One way in which Christians live out this belief is by participating in the Eucharist, also known as the Lord’s Supper or Mass. This is a shared meal, in which Christians and God are bound together, and in which all barriers are broken down and all people treated as equal. It offers an example of a world in which every person can flourish and in which humans live alongside each other in fellowship, each taking responsibility for the other.

The word ‘Love’ is used routinely in Collective Worship.  Our children and our staff know that they are loved and cared for within our community.  We encourage our students to show respect for each other and treat their peers and the staff in the same way that they wish to be treated.  We use discussion and relationships to encourage restorative approaches rather than punitive measures, creating more of a family atmosphere within our school.


“Blessed are those who find wisdom, those who gain understanding for [it] is more profitable than silver, and yield better returns than gold.”  Proverbs 3:13-14 

The Bible contains a genre of literature called wisdom literature (for example, the book of Proverbs). These texts provide Christians with an insight into the way life works; it helps them gain understanding of the consequences of our thoughts, words and actions, as well as offering an opportunity for them to explore the true value of things. Wisdom takes seriously the discernment we gain through life experience and the impact that sharing life experience can have on the growth and flourishing of others. It helps Christians distil the lessons learned from this experience into guiding principles for life.

The opposite of wisdom is foolishness. In the Gospel of Luke, Jesus tells a parable about a rich fool (Luke 12:13-21). In this story, the rich man is not criticised for his greed, but rather for placing his trust in the wrong things. Christians believe it is vital to place trust in God; they recognise the limitations of human beings and believe that there is more to life than we can see on the surface. By approaching life wisely, they seek to increase their understanding of the world and gain not simply knowledge, but powerful knowledge – knowledge that can transform.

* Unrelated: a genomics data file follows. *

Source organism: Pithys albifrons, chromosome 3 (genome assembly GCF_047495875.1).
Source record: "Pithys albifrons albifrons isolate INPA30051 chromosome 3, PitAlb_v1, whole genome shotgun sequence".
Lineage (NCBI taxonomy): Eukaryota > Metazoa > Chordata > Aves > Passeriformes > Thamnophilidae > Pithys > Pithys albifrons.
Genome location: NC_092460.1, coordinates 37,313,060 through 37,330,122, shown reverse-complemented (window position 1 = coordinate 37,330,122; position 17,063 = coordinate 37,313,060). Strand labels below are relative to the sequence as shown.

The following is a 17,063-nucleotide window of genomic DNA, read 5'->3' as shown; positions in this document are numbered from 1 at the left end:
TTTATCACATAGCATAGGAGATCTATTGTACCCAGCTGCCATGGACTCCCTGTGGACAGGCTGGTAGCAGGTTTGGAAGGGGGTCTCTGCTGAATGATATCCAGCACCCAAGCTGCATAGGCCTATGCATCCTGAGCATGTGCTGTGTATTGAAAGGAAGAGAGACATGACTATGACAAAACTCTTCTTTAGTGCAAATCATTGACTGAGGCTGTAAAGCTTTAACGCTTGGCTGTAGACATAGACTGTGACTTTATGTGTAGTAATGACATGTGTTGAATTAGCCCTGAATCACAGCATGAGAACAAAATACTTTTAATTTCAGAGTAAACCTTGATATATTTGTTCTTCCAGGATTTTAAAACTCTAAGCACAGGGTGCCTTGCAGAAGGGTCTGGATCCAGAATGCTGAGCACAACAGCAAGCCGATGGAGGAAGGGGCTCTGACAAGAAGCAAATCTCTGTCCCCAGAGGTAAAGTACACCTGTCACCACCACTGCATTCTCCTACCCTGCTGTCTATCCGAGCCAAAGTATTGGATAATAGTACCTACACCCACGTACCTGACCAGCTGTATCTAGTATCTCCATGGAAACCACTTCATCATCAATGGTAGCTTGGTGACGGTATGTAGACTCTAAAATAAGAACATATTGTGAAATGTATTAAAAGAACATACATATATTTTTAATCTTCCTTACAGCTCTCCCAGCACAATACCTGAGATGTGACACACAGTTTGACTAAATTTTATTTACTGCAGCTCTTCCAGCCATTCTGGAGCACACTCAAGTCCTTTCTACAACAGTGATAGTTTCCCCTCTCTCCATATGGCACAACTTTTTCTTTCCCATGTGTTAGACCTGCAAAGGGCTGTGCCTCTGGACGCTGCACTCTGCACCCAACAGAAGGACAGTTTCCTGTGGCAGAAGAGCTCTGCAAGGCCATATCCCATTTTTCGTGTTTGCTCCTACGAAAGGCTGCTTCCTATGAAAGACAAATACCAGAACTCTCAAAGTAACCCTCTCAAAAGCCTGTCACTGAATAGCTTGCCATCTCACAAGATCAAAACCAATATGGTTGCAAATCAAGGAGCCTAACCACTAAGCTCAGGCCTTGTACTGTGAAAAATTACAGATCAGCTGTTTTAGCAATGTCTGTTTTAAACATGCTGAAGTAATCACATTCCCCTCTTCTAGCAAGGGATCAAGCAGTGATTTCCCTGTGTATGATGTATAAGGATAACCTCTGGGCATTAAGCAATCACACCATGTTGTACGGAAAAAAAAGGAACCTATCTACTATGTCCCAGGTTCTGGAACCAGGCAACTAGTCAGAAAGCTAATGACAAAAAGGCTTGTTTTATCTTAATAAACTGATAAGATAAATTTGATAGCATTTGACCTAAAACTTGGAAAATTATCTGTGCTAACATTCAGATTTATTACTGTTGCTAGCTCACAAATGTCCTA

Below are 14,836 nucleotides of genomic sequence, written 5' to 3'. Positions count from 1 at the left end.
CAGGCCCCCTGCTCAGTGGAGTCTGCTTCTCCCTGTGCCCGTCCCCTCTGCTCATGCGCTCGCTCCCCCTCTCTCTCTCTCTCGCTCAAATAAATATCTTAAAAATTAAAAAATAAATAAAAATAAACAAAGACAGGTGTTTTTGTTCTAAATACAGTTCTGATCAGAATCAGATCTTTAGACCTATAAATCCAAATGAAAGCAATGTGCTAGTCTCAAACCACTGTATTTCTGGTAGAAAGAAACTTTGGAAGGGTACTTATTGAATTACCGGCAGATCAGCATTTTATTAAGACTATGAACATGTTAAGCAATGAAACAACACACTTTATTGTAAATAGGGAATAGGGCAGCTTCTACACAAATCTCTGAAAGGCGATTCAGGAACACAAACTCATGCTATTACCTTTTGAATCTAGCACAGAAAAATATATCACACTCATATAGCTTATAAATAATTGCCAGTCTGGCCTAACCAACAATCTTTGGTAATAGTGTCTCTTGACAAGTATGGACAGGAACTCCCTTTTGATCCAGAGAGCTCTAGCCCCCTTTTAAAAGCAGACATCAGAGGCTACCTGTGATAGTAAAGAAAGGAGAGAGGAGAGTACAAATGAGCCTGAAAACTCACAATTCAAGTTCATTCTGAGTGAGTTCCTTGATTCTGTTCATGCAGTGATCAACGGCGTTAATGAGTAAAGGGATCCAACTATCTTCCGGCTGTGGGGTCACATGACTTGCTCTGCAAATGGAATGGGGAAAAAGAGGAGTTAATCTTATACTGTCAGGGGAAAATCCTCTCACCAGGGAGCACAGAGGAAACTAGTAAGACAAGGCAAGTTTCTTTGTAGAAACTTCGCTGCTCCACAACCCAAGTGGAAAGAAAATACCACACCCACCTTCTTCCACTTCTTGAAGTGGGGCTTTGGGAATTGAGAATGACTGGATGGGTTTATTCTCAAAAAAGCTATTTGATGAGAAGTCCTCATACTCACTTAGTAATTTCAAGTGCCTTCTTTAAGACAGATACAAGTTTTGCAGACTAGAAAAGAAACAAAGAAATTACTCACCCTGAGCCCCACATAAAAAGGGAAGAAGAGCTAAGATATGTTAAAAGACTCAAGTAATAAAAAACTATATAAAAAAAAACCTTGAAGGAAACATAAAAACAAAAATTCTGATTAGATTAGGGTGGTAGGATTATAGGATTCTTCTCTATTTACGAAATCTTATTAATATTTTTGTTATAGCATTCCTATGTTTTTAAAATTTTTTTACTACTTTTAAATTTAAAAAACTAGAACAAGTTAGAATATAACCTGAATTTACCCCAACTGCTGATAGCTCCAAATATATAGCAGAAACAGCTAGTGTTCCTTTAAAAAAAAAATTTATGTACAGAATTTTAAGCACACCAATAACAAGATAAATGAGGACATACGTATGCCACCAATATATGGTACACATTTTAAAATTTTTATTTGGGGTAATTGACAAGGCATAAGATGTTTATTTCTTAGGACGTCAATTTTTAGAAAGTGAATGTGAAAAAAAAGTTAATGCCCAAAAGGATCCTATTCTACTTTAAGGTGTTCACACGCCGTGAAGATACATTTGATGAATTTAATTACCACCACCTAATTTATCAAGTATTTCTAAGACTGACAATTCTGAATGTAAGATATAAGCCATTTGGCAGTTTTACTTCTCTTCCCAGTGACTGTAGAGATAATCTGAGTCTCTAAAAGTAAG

We encourage our students to seek to understand so that they may be empowered to go into the world with confidence.  In providing them with the tools to search for this, we are providing strength and helping them to ask the right questions.  We encourage them to seek solutions to their problems so that they can become increasingly independent, but connected to a world where they know where to go for the right direction and support when required.  They seek wisdom in approaches both academic and social, and therefore become confident and secure during their time with us in school.

Strategic objectives

  • To ensure that care and safety of the individual is seen as central to the roles of all members of staff and Directors.
  • To improve standards to enable our students to achieve at least in line with expectation whilst ensuring access to a broad, balanced and creative curriculum.
  • To ensure St Hugh’s and St John’s become the schools of choice in the area.
  • To generate strong collaborative networks with other schools and academies locally, nationally and internationally which will support and promote the development of quality provision for all our pupils and our community.
  • To create effective and highly focused ‘Annual Development Plans’ for both St Hugh’s and St John’s that meet the strategic objectives.


  • Create annual development plans for both St Hugh’s and St John’s based on the above strategic objectives.

Monitoring and Evaluation

  • Academy Headteachers will report to the Trust board quarterly on progress in delivering the strategic objectives and the accompanying development plans.
  • The full board will review and, if necessary, revise the Trust strategy annually.